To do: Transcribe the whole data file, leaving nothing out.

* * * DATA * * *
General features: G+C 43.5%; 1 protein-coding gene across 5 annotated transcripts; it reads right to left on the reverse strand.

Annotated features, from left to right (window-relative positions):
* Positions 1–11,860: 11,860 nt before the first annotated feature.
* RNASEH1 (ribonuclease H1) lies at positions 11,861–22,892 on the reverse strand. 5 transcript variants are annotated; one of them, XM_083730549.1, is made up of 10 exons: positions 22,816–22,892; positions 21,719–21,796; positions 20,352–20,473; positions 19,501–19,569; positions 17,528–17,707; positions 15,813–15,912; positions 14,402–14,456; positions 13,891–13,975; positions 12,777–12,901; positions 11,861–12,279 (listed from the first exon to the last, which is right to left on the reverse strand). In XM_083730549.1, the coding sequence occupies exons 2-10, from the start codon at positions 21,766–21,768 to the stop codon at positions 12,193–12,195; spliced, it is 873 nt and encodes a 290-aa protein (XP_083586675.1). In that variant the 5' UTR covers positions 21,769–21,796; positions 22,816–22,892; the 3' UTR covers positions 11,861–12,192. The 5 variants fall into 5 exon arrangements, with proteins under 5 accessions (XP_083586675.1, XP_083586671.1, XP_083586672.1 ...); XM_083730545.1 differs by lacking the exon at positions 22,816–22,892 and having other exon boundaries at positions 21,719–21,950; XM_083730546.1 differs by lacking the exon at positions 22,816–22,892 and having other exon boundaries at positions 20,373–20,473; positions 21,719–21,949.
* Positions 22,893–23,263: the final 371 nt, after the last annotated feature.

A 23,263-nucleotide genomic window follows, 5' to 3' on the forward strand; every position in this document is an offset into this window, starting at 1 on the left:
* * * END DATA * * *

General features: G+C 43.5%; 1 protein-coding gene across 5 annotated transcripts; it reads right to left on the reverse strand.

Annotated features, from left to right (window-relative positions):
* Positions 1–11,860: 11,860 nt before the first annotated feature.
* RNASEH1 (ribonuclease H1) lies at positions 11,861–22,892 on the reverse strand. 5 transcript variants are annotated; one of them, XM_083730549.1, is made up of 10 exons: positions 22,816–22,892; positions 21,719–21,796; positions 20,352–20,473; positions 19,501–19,569; positions 17,528–17,707; positions 15,813–15,912; positions 14,402–14,456; positions 13,891–13,975; positions 12,777–12,901; positions 11,861–12,279 (listed from the first exon to the last, which is right to left on the reverse strand). In XM_083730549.1, the coding sequence occupies exons 2-10, from the start codon at positions 21,766–21,768 to the stop codon at positions 12,193–12,195; spliced, it is 873 nt and encodes a 290-aa protein (XP_083586675.1). In that variant the 5' UTR covers positions 21,769–21,796; positions 22,816–22,892; the 3' UTR covers positions 11,861–12,192. The 5 variants fall into 5 exon arrangements, with proteins under 5 accessions (XP_083586675.1, XP_083586671.1, XP_083586672.1 ...); XM_083730545.1 differs by lacking the exon at positions 22,816–22,892 and having other exon boundaries at positions 21,719–21,950; XM_083730546.1 differs by lacking the exon at positions 22,816–22,892 and having other exon boundaries at positions 20,373–20,473; positions 21,719–21,949.
* Positions 22,893–23,263: the final 371 nt, after the last annotated feature.

A 23,263-nucleotide genomic window follows, 5' to 3' on the forward strand; every position in this document is an offset into this window, starting at 1 on the left: